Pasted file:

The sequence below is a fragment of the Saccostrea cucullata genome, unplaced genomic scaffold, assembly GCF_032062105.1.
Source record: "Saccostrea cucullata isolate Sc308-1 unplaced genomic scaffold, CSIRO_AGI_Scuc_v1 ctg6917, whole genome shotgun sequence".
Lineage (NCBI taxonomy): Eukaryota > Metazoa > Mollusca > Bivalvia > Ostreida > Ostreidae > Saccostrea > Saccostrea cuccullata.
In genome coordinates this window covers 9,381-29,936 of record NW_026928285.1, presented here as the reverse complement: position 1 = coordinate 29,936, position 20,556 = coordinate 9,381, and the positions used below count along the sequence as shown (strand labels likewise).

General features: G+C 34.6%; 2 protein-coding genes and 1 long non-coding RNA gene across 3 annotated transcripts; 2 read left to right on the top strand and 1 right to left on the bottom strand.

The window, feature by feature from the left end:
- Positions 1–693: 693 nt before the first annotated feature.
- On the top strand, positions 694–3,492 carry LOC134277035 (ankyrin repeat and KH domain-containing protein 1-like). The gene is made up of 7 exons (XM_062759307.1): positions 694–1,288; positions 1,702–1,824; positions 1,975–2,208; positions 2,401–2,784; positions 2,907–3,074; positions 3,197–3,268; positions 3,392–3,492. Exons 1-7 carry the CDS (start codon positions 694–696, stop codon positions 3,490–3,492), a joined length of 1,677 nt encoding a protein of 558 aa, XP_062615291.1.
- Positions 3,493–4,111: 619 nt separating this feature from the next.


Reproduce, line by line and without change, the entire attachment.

The sequence below is a fragment of the Saccostrea cucullata genome, unplaced genomic scaffold, assembly GCF_032062105.1.
Source record: "Saccostrea cucullata isolate Sc308-1 unplaced genomic scaffold, CSIRO_AGI_Scuc_v1 ctg6917, whole genome shotgun sequence".
Lineage (NCBI taxonomy): Eukaryota > Metazoa > Mollusca > Bivalvia > Ostreida > Ostreidae > Saccostrea > Saccostrea cuccullata.
In genome coordinates this window covers 9,381-29,936 of record NW_026928285.1, presented here as the reverse complement: position 1 = coordinate 29,936, position 20,556 = coordinate 9,381, and the positions used below count along the sequence as shown (strand labels likewise).

General features: G+C 34.6%; 2 protein-coding genes and 1 long non-coding RNA gene across 3 annotated transcripts; 2 read left to right on the top strand and 1 right to left on the bottom strand.

The window, feature by feature from the left end:
- Positions 1–693: 693 nt before the first annotated feature.
- On the top strand, positions 694–3,492 carry LOC134277035 (ankyrin repeat and KH domain-containing protein 1-like). The gene is made up of 7 exons (XM_062759307.1): positions 694–1,288; positions 1,702–1,824; positions 1,975–2,208; positions 2,401–2,784; positions 2,907–3,074; positions 3,197–3,268; positions 3,392–3,492. Exons 1-7 carry the CDS (start codon positions 694–696, stop codon positions 3,490–3,492), a joined length of 1,677 nt encoding a protein of 558 aa, XP_062615291.1.
- Positions 3,493–4,111: 619 nt separating this feature from the next.